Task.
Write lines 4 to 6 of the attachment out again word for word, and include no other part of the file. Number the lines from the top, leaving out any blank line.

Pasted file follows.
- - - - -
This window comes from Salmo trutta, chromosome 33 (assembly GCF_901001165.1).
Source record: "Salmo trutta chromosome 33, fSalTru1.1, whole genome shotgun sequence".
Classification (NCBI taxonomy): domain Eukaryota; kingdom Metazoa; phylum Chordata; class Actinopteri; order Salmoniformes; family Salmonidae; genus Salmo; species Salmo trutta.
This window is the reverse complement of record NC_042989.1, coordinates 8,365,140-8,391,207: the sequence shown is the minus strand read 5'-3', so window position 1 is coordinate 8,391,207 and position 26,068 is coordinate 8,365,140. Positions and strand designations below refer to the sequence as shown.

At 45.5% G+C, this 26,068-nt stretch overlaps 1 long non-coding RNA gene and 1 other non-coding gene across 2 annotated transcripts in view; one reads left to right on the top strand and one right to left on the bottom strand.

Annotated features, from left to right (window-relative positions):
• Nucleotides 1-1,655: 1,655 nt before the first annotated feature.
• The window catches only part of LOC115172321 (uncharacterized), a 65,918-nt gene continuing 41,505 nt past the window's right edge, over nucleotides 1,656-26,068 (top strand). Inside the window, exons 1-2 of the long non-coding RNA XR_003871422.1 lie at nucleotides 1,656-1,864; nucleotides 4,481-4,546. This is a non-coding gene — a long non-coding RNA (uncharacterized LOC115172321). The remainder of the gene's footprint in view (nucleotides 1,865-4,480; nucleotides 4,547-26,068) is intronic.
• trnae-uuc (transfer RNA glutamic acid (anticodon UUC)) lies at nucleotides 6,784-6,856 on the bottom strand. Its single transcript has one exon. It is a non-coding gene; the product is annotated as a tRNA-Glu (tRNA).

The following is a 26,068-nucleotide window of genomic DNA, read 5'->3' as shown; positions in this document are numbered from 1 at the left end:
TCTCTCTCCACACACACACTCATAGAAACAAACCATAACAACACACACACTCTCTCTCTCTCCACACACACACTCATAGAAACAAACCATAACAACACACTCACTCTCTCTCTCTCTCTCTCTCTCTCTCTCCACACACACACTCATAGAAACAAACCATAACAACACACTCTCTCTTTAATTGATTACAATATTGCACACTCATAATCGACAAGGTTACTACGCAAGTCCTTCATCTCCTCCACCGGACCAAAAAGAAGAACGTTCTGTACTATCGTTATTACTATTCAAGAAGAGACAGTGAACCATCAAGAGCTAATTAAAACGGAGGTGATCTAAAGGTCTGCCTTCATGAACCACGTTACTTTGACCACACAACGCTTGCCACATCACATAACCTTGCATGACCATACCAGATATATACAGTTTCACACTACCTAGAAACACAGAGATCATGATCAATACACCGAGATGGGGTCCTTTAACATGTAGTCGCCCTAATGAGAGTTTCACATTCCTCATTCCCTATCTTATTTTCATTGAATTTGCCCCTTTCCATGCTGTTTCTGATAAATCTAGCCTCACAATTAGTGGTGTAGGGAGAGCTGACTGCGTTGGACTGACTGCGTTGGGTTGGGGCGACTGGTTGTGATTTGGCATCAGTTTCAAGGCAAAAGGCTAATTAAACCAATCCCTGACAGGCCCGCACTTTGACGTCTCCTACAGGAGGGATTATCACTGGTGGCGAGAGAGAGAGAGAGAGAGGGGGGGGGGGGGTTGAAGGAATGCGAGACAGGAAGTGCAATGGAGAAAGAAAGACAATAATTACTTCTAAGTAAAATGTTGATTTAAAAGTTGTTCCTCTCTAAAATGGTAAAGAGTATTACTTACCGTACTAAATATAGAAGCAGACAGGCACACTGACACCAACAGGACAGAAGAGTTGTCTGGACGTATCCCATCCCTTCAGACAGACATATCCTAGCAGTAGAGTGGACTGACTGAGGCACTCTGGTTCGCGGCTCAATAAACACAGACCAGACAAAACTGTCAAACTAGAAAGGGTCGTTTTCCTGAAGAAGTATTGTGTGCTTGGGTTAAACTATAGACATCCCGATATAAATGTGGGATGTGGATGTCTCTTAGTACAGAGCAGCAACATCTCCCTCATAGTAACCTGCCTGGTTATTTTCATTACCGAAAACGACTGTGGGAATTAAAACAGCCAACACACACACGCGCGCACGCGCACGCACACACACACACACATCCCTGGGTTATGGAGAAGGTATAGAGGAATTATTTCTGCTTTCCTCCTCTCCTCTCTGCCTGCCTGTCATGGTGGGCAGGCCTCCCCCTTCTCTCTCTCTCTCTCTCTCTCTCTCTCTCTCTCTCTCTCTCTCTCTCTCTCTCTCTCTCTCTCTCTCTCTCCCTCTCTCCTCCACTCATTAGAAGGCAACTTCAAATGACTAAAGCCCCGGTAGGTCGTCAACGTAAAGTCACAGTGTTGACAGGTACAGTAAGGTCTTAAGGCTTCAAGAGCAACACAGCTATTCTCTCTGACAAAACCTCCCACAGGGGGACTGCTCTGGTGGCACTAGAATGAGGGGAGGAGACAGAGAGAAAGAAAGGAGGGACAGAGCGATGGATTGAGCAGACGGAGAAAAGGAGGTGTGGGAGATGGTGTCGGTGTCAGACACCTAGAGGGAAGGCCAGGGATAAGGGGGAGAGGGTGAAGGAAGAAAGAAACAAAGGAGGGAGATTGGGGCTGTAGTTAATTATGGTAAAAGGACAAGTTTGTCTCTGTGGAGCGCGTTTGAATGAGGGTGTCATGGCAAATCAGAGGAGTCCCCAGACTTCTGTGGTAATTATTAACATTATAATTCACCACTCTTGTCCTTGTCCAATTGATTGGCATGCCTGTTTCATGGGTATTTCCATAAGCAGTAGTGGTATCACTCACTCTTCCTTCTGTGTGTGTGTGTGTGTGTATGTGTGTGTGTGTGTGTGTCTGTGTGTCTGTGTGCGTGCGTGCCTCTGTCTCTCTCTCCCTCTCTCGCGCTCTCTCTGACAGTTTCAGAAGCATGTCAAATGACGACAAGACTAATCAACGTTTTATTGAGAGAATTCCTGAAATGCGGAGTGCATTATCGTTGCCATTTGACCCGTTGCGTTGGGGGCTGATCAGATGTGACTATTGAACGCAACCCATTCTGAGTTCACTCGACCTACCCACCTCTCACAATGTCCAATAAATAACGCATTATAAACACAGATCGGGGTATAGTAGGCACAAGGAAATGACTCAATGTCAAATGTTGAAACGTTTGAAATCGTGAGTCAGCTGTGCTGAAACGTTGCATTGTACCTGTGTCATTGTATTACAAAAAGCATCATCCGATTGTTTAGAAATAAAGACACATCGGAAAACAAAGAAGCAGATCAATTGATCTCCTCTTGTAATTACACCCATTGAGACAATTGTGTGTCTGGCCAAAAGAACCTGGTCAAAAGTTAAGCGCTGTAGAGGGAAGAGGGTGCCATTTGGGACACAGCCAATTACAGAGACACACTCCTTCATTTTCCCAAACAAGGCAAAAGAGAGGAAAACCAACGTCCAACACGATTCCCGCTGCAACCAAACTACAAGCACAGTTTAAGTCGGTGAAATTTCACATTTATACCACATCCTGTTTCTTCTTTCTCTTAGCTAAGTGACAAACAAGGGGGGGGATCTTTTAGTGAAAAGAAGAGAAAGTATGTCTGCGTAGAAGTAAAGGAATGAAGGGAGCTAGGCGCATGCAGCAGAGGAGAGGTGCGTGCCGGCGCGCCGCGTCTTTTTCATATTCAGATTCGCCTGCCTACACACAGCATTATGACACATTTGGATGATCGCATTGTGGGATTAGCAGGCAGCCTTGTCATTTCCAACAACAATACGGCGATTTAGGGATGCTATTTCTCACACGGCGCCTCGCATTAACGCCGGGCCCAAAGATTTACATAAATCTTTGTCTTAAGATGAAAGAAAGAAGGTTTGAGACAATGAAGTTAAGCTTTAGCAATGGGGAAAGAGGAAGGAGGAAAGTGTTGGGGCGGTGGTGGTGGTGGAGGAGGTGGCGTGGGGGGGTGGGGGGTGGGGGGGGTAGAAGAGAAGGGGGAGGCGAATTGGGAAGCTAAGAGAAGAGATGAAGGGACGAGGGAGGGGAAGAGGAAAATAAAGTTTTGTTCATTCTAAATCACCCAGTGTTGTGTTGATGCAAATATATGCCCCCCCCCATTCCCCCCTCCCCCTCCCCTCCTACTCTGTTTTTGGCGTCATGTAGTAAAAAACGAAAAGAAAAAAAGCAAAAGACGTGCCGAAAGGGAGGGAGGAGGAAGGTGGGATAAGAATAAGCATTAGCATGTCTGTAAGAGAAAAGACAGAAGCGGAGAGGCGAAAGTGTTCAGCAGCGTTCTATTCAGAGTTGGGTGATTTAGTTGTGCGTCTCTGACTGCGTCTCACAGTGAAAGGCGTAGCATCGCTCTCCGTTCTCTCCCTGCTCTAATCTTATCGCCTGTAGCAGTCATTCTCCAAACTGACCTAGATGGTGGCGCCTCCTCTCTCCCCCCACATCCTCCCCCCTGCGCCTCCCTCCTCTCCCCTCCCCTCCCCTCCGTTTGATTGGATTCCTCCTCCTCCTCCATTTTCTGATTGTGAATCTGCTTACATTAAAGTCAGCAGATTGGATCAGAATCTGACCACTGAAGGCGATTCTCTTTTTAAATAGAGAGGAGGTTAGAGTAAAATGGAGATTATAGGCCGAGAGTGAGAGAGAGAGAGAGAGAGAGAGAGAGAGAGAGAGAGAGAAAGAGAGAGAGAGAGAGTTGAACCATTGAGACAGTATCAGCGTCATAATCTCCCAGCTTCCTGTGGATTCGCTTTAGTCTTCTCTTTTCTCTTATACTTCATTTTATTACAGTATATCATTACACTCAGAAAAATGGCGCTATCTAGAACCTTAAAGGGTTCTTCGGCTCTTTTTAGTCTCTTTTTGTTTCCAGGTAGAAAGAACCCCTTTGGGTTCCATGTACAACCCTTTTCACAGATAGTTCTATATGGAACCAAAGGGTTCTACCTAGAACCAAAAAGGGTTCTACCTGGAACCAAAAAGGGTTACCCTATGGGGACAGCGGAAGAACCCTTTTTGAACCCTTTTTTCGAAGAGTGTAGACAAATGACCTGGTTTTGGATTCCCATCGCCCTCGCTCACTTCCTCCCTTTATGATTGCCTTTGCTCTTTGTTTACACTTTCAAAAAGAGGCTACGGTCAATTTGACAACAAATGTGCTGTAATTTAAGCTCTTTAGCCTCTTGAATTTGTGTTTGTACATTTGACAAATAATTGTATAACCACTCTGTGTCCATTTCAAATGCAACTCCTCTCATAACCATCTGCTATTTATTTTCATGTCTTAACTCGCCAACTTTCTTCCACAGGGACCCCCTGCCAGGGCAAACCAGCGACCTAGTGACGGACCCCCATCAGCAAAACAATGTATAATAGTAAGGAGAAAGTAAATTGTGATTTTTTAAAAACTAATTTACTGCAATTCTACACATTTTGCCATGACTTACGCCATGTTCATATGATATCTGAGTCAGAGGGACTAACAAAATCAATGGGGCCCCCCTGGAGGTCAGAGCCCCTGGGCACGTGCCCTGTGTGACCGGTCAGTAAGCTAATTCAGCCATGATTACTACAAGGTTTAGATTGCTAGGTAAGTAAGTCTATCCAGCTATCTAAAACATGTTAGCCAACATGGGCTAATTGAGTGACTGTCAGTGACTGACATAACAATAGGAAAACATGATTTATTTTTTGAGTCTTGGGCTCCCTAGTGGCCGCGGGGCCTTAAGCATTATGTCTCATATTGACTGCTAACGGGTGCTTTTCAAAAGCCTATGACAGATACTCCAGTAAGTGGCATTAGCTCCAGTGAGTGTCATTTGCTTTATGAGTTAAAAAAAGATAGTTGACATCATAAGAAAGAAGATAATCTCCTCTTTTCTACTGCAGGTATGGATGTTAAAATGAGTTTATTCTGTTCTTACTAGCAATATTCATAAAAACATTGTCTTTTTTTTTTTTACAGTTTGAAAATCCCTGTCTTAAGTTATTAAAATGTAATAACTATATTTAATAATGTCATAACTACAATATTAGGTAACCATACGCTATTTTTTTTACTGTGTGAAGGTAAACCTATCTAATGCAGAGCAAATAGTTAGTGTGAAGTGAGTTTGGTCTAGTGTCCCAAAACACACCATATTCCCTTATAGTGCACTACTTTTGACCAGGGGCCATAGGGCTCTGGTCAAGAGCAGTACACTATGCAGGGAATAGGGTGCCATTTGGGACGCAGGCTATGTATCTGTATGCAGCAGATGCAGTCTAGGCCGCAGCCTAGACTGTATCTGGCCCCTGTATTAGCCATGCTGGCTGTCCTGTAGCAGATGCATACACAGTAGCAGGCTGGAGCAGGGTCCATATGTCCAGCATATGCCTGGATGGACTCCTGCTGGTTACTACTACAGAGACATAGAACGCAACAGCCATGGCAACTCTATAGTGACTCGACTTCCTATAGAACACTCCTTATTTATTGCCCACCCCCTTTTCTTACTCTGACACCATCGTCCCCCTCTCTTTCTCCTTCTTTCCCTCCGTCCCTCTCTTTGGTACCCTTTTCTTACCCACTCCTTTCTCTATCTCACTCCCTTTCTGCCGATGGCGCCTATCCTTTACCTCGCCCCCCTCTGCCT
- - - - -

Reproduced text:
This window is the reverse complement of record NC_042989.1, coordinates 8,365,140-8,391,207: the sequence shown is the minus strand read 5'-3', so window position 1 is coordinate 8,391,207 and position 26,068 is coordinate 8,365,140. Positions and strand designations below refer to the sequence as shown.

At 45.5% G+C, this 26,068-nt stretch overlaps 1 long non-coding RNA gene and 1 other non-coding gene across 2 annotated transcripts in view; one reads left to right on the top strand and one right to left on the bottom strand.

Annotated features, from left to right (window-relative positions):